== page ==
End of Childhood report 2018: Singapore beats 174 countries to become the best for children to grow up in

Singapore top on the 2018 End of Childhood report
Singapore top on the 2018 End of Childhood report (Representational picture) Reuters

The 2018 End of Childhood report, released by a non-governmental organization called Save the Children on Thursday, May 31 has clearly shown that Singapore is the best country in the world to raise children. This time to find the accurate result, not only the UN numbers but also the national estimates were being included in the report.

A total of 175 countries were judged on the basis of under-five mortality rate, out-of-school children and youth, child stunting, child labour, child marriage, population displaced by conflict, adolescent birth rate and child homicide rate, to collect the data of those countries where children are missing out on childhood.

However, the recent report clearly stated that along with reigning champion Slovenia, the south-east Asian country Singapore also bagged 987 scores out of possible 1000 to become the best country with 'Few children missing out on childhood,' which means "although relatively few children in these countries are missing out on childhood, the absolute number of children missing out likely totals in the millions. This is especially true in more populous countries at the bottom of the performance band."

Apart from the those two countries other top ten countries are, Norway (Score 985), Sweden (Score 985), Finland (Score 984), Ireland (Score 981), Netherlands (Score 981), Iceland (Score 980), Italy (Score 980) and Republic of Korea (Score 980).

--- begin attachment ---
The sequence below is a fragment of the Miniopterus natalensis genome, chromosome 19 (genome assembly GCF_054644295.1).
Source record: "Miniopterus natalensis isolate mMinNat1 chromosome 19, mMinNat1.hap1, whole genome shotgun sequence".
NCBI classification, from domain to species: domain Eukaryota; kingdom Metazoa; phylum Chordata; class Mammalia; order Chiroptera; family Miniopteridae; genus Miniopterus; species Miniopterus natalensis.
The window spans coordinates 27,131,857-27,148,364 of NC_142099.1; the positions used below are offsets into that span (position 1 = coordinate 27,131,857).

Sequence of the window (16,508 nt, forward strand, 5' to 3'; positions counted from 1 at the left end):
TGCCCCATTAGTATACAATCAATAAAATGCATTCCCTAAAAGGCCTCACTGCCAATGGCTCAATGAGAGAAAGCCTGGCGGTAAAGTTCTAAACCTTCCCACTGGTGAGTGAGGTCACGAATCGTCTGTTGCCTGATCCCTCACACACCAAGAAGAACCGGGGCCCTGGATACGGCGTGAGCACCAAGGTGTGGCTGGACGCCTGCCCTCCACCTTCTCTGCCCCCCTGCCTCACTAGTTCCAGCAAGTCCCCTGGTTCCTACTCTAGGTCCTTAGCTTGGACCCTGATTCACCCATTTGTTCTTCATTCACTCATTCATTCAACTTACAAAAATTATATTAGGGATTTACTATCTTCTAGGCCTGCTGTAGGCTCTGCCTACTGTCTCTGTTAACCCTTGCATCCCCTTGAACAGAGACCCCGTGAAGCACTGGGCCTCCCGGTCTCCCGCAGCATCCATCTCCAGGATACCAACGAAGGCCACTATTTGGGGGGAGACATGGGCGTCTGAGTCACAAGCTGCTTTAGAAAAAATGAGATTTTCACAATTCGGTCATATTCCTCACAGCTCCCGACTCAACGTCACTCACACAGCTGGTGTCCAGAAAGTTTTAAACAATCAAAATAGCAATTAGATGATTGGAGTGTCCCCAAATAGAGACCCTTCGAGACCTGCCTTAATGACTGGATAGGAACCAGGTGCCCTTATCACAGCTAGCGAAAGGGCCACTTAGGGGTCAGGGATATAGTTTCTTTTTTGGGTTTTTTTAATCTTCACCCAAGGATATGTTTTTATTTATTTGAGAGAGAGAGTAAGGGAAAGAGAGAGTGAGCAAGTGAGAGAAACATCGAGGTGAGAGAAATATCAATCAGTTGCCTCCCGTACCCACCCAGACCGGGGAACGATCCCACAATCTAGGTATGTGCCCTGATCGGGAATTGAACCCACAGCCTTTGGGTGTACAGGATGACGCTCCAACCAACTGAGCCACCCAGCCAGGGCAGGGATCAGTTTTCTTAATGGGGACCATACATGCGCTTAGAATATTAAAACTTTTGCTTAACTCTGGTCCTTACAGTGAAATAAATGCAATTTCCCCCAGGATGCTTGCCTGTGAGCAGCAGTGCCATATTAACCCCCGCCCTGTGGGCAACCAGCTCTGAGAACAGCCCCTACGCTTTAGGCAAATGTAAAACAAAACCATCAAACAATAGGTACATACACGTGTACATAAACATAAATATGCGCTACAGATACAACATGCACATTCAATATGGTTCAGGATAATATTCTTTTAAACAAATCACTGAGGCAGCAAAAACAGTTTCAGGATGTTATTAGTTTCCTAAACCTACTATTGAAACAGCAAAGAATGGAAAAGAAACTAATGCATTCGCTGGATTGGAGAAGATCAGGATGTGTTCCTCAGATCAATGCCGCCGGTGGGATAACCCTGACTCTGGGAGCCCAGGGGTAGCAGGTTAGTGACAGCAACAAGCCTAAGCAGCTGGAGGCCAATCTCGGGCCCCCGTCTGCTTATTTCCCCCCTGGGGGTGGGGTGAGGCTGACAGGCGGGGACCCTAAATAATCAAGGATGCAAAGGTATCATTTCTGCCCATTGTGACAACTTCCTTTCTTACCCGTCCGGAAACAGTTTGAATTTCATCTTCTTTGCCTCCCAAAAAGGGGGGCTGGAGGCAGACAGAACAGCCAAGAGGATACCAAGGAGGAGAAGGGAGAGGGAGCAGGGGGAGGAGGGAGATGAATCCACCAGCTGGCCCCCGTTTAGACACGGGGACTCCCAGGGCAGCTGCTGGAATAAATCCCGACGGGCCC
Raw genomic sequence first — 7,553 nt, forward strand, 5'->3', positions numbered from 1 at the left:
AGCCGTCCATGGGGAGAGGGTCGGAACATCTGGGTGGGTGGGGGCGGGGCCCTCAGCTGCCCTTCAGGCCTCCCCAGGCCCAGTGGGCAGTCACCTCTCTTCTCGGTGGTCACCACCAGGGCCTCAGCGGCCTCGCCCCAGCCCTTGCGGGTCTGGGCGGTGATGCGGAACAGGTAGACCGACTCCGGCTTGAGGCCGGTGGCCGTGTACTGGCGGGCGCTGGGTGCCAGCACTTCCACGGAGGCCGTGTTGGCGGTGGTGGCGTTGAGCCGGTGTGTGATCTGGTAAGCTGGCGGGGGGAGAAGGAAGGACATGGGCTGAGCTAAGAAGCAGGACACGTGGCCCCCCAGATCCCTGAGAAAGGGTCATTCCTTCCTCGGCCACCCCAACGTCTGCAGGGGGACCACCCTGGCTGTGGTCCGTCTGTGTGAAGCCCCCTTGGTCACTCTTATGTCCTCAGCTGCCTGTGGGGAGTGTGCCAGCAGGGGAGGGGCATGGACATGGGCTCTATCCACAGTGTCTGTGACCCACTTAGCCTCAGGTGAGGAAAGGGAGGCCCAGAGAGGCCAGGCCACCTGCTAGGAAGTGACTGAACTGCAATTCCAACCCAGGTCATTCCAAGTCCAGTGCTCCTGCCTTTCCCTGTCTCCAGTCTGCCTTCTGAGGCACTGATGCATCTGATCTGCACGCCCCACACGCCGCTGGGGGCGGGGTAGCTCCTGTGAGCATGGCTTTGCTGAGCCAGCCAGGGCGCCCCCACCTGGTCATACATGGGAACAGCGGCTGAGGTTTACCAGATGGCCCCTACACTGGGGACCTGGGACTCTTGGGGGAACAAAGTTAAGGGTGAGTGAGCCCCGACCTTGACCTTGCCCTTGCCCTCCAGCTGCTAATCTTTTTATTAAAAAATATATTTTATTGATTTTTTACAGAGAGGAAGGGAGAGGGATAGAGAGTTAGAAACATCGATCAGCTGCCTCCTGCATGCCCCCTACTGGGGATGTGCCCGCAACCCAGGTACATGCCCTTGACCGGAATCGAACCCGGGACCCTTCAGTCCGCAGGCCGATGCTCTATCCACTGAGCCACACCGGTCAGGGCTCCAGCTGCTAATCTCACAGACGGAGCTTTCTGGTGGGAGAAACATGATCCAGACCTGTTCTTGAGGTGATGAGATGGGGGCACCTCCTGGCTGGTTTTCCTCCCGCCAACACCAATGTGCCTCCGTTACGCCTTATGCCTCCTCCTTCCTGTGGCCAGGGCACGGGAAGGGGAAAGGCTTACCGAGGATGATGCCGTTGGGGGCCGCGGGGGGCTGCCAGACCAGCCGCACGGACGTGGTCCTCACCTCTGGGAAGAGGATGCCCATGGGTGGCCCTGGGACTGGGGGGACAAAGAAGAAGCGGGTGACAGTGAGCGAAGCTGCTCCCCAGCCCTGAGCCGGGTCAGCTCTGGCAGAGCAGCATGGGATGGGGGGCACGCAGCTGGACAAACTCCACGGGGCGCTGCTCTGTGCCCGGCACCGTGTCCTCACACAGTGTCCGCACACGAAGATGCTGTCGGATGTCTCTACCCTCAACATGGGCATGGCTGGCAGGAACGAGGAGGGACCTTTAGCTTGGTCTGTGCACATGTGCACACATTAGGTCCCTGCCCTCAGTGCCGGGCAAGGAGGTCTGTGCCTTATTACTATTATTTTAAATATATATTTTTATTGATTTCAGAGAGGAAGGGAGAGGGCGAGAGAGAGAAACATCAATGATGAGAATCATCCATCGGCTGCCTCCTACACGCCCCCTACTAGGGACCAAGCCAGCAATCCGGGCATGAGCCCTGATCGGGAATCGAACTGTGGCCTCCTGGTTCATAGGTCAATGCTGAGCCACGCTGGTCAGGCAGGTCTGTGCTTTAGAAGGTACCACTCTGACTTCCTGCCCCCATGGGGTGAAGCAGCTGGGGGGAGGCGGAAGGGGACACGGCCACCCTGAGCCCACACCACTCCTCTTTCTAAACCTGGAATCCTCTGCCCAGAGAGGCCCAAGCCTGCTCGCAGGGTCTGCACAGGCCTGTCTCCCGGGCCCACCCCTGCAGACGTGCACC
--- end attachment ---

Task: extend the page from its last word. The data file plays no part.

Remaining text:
Save The Children's Asia regional director Hassan Noor Saadi stated that Singapore is a great place to raise children with good access to high-quality education and medical care services and it is also considered as one of the safest countries in the world. In addition, he said that unlike other countries, where people can see child marriage, poor access to education and war, in Singapore such issues either do not exist or these are in extremely low levels.

Among other Asian countries, Japan ranked 19th and China grabbed 40th place. On the other hand, there are several countries, who failed to secure the future of their young generation as well as achieved low ranking in the 2018 report.

In that report, there are countries which are marked with alphabets 'C', 'P' and 'G', which means 'Country is characterized by conflict/fragility,' 'Country is characterized by poverty' and 'Country is characterized by discrimination against girls'. While India, who managed to gain 113th position, has received both 'P' and 'G' marking, other Asian countries such as Maldives, Indonesia and Tajikistan have received 'G' for the discrimination against girls.

The report stated that almost 1.2 billion children are living in those countries, which are affected by widespread poverty, conflict and discrimination against girls. They are also excluded from learning, basic food requirement and even health care.

In a statement, Save The Children asked governments from all the countries to ensure that the children of respective countries should be protected from the childhood marriage, early pregnancy, forced labour and malnutrition. Sending a child to school should be one of the top priorities of any country.

This article was first published on June 1, 2018